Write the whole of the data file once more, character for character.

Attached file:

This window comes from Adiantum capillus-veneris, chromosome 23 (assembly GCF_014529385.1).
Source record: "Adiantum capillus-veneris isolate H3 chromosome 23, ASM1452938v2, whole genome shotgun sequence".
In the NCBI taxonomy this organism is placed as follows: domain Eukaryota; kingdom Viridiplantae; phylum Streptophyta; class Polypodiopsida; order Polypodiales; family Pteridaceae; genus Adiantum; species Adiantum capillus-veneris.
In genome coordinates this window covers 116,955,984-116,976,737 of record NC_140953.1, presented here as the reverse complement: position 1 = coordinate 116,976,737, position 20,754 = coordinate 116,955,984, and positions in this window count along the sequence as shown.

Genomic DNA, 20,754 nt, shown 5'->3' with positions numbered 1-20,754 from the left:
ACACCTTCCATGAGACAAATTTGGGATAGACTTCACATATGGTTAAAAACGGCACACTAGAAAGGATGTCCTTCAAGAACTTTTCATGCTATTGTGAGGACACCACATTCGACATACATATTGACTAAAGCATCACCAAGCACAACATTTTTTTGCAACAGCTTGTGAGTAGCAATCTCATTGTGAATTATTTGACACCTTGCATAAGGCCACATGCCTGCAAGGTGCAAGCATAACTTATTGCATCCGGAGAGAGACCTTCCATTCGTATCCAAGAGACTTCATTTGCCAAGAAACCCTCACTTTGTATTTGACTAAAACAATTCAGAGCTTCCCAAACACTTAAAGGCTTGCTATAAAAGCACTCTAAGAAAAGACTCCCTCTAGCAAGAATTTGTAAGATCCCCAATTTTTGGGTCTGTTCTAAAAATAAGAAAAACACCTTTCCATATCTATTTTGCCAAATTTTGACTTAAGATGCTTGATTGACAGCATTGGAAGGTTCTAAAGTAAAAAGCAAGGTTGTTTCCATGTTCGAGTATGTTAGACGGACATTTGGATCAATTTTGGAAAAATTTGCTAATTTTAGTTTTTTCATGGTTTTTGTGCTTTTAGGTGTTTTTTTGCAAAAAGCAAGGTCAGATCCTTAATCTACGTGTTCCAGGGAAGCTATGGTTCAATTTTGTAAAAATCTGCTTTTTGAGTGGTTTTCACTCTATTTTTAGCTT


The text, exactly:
This window comes from Adiantum capillus-veneris, chromosome 23 (assembly GCF_014529385.1).
Source record: "Adiantum capillus-veneris isolate H3 chromosome 23, ASM1452938v2, whole genome shotgun sequence".
In the NCBI taxonomy this organism is placed as follows: domain Eukaryota; kingdom Viridiplantae; phylum Streptophyta; class Polypodiopsida; order Polypodiales; family Pteridaceae; genus Adiantum; species Adiantum capillus-veneris.
In genome coordinates this window covers 116,955,984-116,976,737 of record NC_140953.1, presented here as the reverse complement: position 1 = coordinate 116,976,737, position 20,754 = coordinate 116,955,984, and positions in this window count along the sequence as shown.

Genomic DNA, 20,754 nt, shown 5'->3' with positions numbered 1-20,754 from the left:
ACACCTTCCATGAGACAAATTTGGGATAGACTTCACATATGGTTAAAAACGGCACACTAGAAAGGATGTCCTTCAAGAACTTTTCATGCTATTGTGAGGACACCACATTCGACATACATATTGACTAAAGCATCACCAAGCACAACATTTTTTTGCAACAGCTTGTGAGTAGCAATCTCATTGTGAATTATTTGACACCTTGCATAAGGCCACATGCCTGCAAGGTGCAAGCATAACTTATTGCATCCGGAGAGAGACCTTCCATTCGTATCCAAGAGACTTCATTTGCCAAGAAACCCTCACTTTGTATTTGACTAAAACAATTCAGAGCTTCCCAAACACTTAAAGGCTTGCTATAAAAGCACTCTAAGAAAAGACTCCCTCTAGCAAGAATTTGTAAGATCCCCAATTTTTGGGTCTGTTCTAAAAATAAGAAAAACACCTTTCCATATCTATTTTGCCAAATTTTGACTTAAGATGCTTGATTGACAGCATTGGAAGGTTCTAAAGTAAAAAGCAAGGTTGTTTCCATGTTCGAGTATGTTAGACGGACATTTGGATCAATTTTGGAAAAATTTGCTAATTTTAGTTTTTTCATGGTTTTTGTGCTTTTAGGTGTTTTTTTGCAAAAAGCAAGGTCAGATCCTTAATCTACGTGTTCCAGGGAAGCTATGGTTCAATTTTGTAAAAATCTGCTTTTTGAGTGGTTTTCACTCTATTTTTAGCTT